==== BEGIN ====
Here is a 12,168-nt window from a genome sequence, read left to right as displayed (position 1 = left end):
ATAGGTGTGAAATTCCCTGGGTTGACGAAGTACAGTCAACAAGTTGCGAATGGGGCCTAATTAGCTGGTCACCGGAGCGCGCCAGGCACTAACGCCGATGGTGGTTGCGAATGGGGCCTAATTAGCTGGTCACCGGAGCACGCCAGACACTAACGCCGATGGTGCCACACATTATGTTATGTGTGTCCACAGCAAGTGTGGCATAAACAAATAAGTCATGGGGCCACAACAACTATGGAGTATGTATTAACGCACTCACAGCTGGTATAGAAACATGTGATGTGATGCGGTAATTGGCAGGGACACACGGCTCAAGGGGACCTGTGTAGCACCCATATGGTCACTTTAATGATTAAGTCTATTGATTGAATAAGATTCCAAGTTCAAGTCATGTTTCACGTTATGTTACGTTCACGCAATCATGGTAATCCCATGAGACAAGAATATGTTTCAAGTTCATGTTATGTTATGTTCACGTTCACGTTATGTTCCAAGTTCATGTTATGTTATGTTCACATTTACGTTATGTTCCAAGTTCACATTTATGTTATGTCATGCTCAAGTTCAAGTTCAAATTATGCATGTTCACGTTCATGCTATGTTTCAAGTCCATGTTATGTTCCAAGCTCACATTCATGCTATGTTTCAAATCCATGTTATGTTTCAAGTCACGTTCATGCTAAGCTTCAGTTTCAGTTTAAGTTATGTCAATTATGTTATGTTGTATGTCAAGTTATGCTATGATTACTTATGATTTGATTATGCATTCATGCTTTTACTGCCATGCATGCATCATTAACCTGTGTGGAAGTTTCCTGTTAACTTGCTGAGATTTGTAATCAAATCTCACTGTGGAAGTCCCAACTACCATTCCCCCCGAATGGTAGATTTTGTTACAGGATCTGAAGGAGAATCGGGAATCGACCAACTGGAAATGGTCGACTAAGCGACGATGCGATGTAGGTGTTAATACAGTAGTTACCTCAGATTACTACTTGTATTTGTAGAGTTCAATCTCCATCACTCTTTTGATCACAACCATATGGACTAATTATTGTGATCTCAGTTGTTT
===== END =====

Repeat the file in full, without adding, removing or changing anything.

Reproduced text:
Here is a 12,168-nt window from a genome sequence, read left to right as displayed (position 1 = left end):
ATAGGTGTGAAATTCCCTGGGTTGACGAAGTACAGTCAACAAGTTGCGAATGGGGCCTAATTAGCTGGTCACCGGAGCGCGCCAGGCACTAACGCCGATGGTGGTTGCGAATGGGGCCTAATTAGCTGGTCACCGGAGCACGCCAGACACTAACGCCGATGGTGCCACACATTATGTTATGTGTGTCCACAGCAAGTGTGGCATAAACAAATAAGTCATGGGGCCACAACAACTATGGAGTATGTATTAACGCACTCACAGCTGGTATAGAAACATGTGATGTGATGCGGTAATTGGCAGGGACACACGGCTCAAGGGGACCTGTGTAGCACCCATATGGTCACTTTAATGATTAAGTCTATTGATTGAATAAGATTCCAAGTTCAAGTCATGTTTCACGTTATGTTACGTTCACGCAATCATGGTAATCCCATGAGACAAGAATATGTTTCAAGTTCATGTTATGTTATGTTCACGTTCACGTTATGTTCCAAGTTCATGTTATGTTATGTTCACATTTACGTTATGTTCCAAGTTCACATTTATGTTATGTCATGCTCAAGTTCAAGTTCAAATTATGCATGTTCACGTTCATGCTATGTTTCAAGTCCATGTTATGTTCCAAGCTCACATTCATGCTATGTTTCAAATCCATGTTATGTTTCAAGTCACGTTCATGCTAAGCTTCAGTTTCAGTTTAAGTTATGTCAATTATGTTATGTTGTATGTCAAGTTATGCTATGATTACTTATGATTTGATTATGCATTCATGCTTTTACTGCCATGCATGCATCATTAACCTGTGTGGAAGTTTCCTGTTAACTTGCTGAGATTTGTAATCAAATCTCACTGTGGAAGTCCCAACTACCATTCCCCCCGAATGGTAGATTTTGTTACAGGATCTGAAGGAGAATCGGGAATCGACCAACTGGAAATGGTCGACTAAGCGACGATGCGATGTAGGTGTTAATACAGTAGTTACCTCAGATTACTACTTGTATTTGTAGAGTTCAATCTCCATCACTCTTTTGATCACAACCATATGGACTAATTATTGTGATCTCAGTTGTTT